Cell growth characteristics

The doubling time was calculated by seeding the cells at a density of 20 000 cells/well in 12-well plates and counting them by Trypan blue dye exclusion in a Neubauer camera every 24 h for 15 days (the medium was replaced every 3 days). The doubling times were determined from the growth curves using the data generated from 3 independent experiments, each with three technical replicates.

Chemosensitivity assay

The cytotoxic drugs used for in vitro chemosensitivity assays were gemcitabine (Sigma-Aldrich, St. Louis, MO, USA), cisplatin (Calbiochem, Merck group, Darmstadt, Germany) and Fluorouracil (Laboratorios Kampar, Santiago, Chile). These drugs are the main chemotherapy agents used to treat GBC. Cells were seeded into 96-well plates at a density of 5 × 103 cells/well in 100 μL cell culture medium. After an overnight attachment period, cells were treated with either gemcitabine (starting at 300 µM), cisplatin (starting at 350 µM) or fluorouracil (starting at 2 mM) with a serial dilution of 1/3. Following 72 h of drug incubation, cell viability was assessed by incubating the cells for 2 h at 37 °C with a MTS-PMS colorimetric solution (Promega Corp., Madison, WI, USA), and absorbance of each well was read at a wavelength of 490 nm using a multiwell plate reader (Epoch Microplate Spectrophotometer, BioTek Instruments Inc., Winooski, VT, USA). The half maximal inhibitory concentration was calculated from the dose response curves (IC50: dose of drug required to reduce final cell number or optical density in MTS assay to 50% of control). Three independent experiments were performed, each with three technical replicates.

Cell migration assay

Migration assays were performed using Transwell® 24-well plates containing polycarbonate filters with an 8-micron pore size (BD Biosciences, Bedford, MA, USA). Complete medium was placed in the lower chamber to act as a chemoattractant, and 5 × 104 cells were seeded with serum-free medium into the upper chamber. After 24 h, cells were fixed in methanol for 15 min and stained with 0.05% crystal violet in 25% methanol/PBS for 15 min. Cells on top of the membrane were removed using a cotton swab, and filters were washed with PBS. Cells on the underside of filters were viewed and counted under a microscope in 10 randomly selected fields. Three independent experiments were performed, each with three technical replicates.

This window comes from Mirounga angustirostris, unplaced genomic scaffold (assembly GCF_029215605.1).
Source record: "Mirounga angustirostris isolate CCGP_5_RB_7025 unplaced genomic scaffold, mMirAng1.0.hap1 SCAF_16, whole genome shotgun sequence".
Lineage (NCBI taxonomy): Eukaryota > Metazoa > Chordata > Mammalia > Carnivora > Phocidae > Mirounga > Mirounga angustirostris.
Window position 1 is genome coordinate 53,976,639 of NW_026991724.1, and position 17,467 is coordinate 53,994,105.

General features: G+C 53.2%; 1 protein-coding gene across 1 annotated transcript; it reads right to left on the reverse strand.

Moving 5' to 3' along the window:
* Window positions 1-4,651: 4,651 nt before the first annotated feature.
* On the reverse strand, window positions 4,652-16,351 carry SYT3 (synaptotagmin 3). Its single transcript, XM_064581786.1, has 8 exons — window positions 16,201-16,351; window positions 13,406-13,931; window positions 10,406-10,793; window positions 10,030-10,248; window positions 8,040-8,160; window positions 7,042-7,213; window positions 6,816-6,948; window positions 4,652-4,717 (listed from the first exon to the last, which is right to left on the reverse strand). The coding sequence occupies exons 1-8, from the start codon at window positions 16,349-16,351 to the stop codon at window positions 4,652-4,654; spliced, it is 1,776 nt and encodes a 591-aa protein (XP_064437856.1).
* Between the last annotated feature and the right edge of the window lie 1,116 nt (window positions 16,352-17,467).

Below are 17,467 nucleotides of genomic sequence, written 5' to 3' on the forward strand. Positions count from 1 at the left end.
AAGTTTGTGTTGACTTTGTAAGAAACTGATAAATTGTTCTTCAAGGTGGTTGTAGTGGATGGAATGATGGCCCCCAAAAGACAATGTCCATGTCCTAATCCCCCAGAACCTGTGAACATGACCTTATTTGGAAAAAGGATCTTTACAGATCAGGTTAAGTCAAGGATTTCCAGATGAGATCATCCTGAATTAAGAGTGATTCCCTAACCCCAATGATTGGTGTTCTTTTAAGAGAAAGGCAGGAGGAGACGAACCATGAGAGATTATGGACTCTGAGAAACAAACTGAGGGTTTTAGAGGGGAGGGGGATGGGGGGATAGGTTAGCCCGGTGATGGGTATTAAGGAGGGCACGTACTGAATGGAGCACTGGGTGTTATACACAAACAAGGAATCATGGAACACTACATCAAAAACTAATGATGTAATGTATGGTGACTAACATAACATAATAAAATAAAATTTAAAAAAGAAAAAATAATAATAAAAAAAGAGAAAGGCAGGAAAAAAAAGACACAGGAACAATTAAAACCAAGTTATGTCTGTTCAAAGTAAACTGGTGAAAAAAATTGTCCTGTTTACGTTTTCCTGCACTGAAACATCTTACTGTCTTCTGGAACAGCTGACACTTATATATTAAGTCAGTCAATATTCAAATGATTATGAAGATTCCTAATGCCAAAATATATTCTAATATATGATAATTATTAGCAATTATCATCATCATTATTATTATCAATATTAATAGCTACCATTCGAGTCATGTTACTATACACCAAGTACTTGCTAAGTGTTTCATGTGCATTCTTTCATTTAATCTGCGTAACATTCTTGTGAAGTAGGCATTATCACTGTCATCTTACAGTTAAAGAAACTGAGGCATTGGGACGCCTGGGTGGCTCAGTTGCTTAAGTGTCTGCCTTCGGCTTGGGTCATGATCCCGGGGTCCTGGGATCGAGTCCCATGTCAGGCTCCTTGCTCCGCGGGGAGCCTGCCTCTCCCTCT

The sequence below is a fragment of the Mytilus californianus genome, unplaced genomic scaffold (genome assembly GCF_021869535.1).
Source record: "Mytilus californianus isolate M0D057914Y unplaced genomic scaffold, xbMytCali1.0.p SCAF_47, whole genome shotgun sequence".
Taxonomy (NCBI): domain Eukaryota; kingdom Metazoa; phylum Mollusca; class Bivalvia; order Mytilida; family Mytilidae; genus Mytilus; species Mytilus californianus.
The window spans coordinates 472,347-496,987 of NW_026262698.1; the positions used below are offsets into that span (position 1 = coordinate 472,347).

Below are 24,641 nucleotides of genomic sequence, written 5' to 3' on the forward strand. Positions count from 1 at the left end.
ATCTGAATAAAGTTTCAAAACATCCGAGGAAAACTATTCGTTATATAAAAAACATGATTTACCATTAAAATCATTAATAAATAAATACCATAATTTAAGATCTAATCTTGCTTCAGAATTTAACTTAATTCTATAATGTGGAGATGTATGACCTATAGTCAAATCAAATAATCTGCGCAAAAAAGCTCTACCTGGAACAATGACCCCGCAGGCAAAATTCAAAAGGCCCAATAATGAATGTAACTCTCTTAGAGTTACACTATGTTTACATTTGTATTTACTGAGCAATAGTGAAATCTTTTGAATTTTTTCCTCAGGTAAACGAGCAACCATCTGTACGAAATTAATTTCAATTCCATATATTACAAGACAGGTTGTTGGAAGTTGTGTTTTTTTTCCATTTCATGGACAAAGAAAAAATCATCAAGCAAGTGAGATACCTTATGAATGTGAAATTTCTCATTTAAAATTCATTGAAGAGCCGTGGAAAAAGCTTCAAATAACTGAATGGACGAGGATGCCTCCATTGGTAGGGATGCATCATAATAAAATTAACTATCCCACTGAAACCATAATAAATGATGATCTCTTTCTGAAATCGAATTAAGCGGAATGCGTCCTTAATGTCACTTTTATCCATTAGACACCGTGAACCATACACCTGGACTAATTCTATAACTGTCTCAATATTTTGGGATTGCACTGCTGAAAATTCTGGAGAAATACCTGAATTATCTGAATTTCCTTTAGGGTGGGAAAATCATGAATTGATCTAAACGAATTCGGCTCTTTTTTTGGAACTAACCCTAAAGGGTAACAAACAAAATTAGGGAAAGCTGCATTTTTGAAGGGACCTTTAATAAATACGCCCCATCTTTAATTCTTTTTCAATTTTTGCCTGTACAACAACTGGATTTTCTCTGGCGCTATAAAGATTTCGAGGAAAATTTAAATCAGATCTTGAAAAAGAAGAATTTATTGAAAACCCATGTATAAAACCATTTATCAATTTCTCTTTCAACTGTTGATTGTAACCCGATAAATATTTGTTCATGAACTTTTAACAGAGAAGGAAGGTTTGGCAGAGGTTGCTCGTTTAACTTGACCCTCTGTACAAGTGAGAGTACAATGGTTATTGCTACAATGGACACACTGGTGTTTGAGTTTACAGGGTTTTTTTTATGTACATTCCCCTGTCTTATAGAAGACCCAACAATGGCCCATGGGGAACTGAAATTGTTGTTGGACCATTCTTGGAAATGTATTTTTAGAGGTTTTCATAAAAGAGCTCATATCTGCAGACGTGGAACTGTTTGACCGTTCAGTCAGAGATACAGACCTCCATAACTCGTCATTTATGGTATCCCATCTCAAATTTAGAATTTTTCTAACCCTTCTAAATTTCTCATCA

Tumorigenicity assay

The in vivo tumorigenicity assay was performed using 7 to 8-week-old male NOD scid gamma (NSG™) mice obtained from The Jackson Laboratory (Bar Harbor, ME, USA). The animals (n = 9) were randomized into three groups, anesthetized with isoflurane (3% for induction of anesthesia and 1.5% for maintenance) and 3 x 106 cells suspended in 150 μL PBS/matrigel (Matrigel™ Basement Membrane Matrix, BD Biosciences, Bedford, MA, USA) were injected bilaterally and subcutaneously on the back of the anesthetized mice. Animals were examined every week for the development of tumors. Tumor volumes were estimated twice a week from caliper measurements (volume = 0.52 × (width)2 × length). When tumors had grown to 1.5–2.0 cm3 after 4 weeks, mice were euthanized by carbon dioxide (CO2) and the tumor xenografts were removed, weighted and photographed. Then, tumors were fixed in 10% neutral buffered formalin, and processed for routine histopathological examination.

Variant and gene expression analysis from RNA sequencing, and estimation of genetic ancestry proportions